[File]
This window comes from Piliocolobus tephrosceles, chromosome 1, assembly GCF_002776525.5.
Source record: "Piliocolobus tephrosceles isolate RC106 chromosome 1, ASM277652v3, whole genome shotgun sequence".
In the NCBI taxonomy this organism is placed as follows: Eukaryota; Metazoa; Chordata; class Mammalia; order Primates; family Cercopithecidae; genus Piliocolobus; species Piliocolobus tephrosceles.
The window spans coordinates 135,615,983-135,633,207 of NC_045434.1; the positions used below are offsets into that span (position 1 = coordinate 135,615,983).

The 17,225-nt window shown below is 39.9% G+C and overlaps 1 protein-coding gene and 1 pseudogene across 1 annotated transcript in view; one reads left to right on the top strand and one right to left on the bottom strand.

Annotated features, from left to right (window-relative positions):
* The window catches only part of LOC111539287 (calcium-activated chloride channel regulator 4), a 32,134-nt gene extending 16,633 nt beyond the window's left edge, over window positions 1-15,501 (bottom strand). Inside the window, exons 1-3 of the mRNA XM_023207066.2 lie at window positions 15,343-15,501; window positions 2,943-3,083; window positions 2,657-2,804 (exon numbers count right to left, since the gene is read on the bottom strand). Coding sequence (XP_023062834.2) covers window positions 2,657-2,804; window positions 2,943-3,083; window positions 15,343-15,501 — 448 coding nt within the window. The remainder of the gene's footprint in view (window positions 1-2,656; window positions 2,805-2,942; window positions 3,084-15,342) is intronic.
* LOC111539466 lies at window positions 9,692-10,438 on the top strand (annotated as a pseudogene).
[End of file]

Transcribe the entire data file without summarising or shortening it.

This window comes from Piliocolobus tephrosceles, chromosome 1, assembly GCF_002776525.5.
Source record: "Piliocolobus tephrosceles isolate RC106 chromosome 1, ASM277652v3, whole genome shotgun sequence".
In the NCBI taxonomy this organism is placed as follows: Eukaryota; Metazoa; Chordata; class Mammalia; order Primates; family Cercopithecidae; genus Piliocolobus; species Piliocolobus tephrosceles.
The window spans coordinates 135,615,983-135,633,207 of NC_045434.1; the positions used below are offsets into that span (position 1 = coordinate 135,615,983).

The 17,225-nt window shown below is 39.9% G+C and overlaps 1 protein-coding gene and 1 pseudogene across 1 annotated transcript in view; one reads left to right on the top strand and one right to left on the bottom strand.

Annotated features, from left to right (window-relative positions):
* The window catches only part of LOC111539287 (calcium-activated chloride channel regulator 4), a 32,134-nt gene extending 16,633 nt beyond the window's left edge, over window positions 1-15,501 (bottom strand). Inside the window, exons 1-3 of the mRNA XM_023207066.2 lie at window positions 15,343-15,501; window positions 2,943-3,083; window positions 2,657-2,804 (exon numbers count right to left, since the gene is read on the bottom strand). Coding sequence (XP_023062834.2) covers window positions 2,657-2,804; window positions 2,943-3,083; window positions 15,343-15,501 — 448 coding nt within the window. The remainder of the gene's footprint in view (window positions 1-2,656; window positions 2,805-2,942; window positions 3,084-15,342) is intronic.
* LOC111539466 lies at window positions 9,692-10,438 on the top strand (annotated as a pseudogene).